Chapter two, "Principles of Teratology," lists Wilson's six principles of teratology. Originally published as five principles in his 1959 article, "Experimental Studies on Congenital Malformations," Wilson adds a sixth in this monograph. The first principle states that certain species respond to particular teratogens while others do not, or at least not to the same extent. Principle two chronologically illustrates the stages of development in humans from the early refractory period to post-birth. Wilson demonstrates the susceptibility of embryos within each stage to the effects of teratogens. Principle three states that specific teratogenic agents produce distinctive malformation patterns. Principle four divides agents into two categories, physical agents and chemical agents.
Wilson's fifth principle divides into sections dedicated to each of the four manifestations of deviant development. Wilson argues that a harmful influence at any point during development has the ability to produce one or more of these manifestations, but that some manifestations are more likely to occur during specific stages of development. The sixth and final principle elucidates the concept of teratogen thresholds, and introduces the response curve, a curve that depicts how rapidly the effect of a teratogenic agent can change with varying dosages and stage of embryonic development.
Chapter three, "Causes of Developmental Abnormality," expands on the categories of causes mentioned in chapter one. In this chapter, Wilson distinguishes mutagenic agents from teratogenic agents. Teratogenic agents are detrimental to development, while the same cannot be said for all mutagenic agents. Wilson also discusses the effects on developing fetuses of combination interactions between two or more simultaneously-acting environmental agents. The combination of multiple agents individually below low-threshold levels could, through interaction, cause deformities. Wilson states that complex interactions between genes and environmental factors are possible.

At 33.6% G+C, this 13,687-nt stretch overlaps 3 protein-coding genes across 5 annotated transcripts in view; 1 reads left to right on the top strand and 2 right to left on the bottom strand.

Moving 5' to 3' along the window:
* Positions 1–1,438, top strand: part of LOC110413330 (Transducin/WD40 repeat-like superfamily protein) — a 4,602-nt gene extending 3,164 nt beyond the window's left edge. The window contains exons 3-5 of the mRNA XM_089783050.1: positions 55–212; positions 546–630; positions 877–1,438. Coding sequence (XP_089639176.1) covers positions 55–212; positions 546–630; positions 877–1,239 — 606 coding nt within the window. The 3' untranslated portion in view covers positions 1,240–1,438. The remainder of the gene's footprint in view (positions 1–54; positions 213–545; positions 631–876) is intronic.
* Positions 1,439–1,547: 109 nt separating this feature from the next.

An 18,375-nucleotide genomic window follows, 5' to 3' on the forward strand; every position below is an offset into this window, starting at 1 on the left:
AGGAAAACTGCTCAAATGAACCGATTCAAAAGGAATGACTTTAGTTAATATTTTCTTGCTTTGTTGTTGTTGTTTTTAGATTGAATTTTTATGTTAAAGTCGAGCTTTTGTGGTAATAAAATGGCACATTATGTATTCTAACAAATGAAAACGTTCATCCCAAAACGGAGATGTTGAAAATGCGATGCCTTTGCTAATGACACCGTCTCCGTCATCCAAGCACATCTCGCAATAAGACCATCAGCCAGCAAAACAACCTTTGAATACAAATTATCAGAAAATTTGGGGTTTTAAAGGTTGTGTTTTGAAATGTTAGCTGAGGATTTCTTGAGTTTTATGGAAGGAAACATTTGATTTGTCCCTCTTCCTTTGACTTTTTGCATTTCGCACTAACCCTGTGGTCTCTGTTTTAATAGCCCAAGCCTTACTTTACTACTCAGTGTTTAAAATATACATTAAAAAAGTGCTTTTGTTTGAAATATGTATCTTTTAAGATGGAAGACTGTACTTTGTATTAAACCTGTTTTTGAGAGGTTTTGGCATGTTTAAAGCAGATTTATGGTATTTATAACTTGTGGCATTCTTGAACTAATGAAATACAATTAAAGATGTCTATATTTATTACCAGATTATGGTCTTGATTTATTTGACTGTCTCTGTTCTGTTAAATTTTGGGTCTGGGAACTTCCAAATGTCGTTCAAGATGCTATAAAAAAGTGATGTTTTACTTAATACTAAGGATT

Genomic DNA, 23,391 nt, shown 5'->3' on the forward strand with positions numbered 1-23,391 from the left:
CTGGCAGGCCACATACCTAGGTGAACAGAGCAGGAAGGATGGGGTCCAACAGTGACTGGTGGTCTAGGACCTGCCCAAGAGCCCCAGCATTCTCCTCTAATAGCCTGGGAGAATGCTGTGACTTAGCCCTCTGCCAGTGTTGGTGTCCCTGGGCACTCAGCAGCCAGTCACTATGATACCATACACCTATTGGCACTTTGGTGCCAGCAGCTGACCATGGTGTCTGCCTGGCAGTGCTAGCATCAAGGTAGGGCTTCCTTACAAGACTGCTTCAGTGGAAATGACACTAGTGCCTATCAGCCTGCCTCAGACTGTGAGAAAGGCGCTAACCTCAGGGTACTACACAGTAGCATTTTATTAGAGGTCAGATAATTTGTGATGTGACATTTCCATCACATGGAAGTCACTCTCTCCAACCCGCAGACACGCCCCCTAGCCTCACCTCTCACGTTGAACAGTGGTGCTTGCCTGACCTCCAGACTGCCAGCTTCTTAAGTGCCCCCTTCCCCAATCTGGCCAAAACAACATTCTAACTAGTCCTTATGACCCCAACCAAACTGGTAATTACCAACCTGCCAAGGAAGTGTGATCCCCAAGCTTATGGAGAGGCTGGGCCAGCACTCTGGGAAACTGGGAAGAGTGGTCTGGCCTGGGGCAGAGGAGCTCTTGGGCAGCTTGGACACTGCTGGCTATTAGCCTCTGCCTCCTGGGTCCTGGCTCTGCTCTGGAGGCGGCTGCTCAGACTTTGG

Wilson subcategorizes causes such as infections, maternal metabolic imbalances, and drugs. The section on drugs is the lengthiest and covers an entire spectrum of drug types. Drugs such as thalidomide, steroid hormones, and folic acid antagonists are confirmed teratogens. Drugs suspected to be teratogens are listed with discussion on the controversy surrounding them. In the last paragraph of this section, Wilson explains that although links between drugs and deformities exist, use of drugs with teratogenic potential does not immediately predispose an embryo to abnormal development.
Four major chemical substances: methyl mercury, industrial solvents, pesticides, and cigarette smoke, along with their effects, are discussed in the environmental chemical section. Lastly, Wilson mentions the debate on whether or not perinatal nutritional deficiencies such as low caloric intake and scarcity of essential nutrients can damage developing fetuses.
Chapter four, "Mechanisms of Teratogenesis," details the mechanism Wilson introduced in chapter one. Using his definition of mechanism—the events between the introduction of the causative agent and its final manifestation—he demonstrates how mechanisms instigate and establish the direction of pathogenesis.
Wilson the describes nine mechanisms: 1. mutation, 2. chromosomal breaks or nondisjunction, 3. miotic interference, 4. altered nucleic acid integrity or function, 5. lack of precursors, substrates, etc., 6. altered energy sources, 7. enzyme inhibition, 8. fluid-osmolyte imbalance, and 9. changed membrane characteristics. These mechanisms are not always initiated by the same cause in each case; the resulting mutation depends on what type of cell was affected. Wilson concludes with a section on how scientists can anticipate risks of teratogenic agents if they study the mechanisms by which those agents work. Furthermore, doctors can use those mechanisms, instead of screenings, to identify teratogenic agents in affected organisms.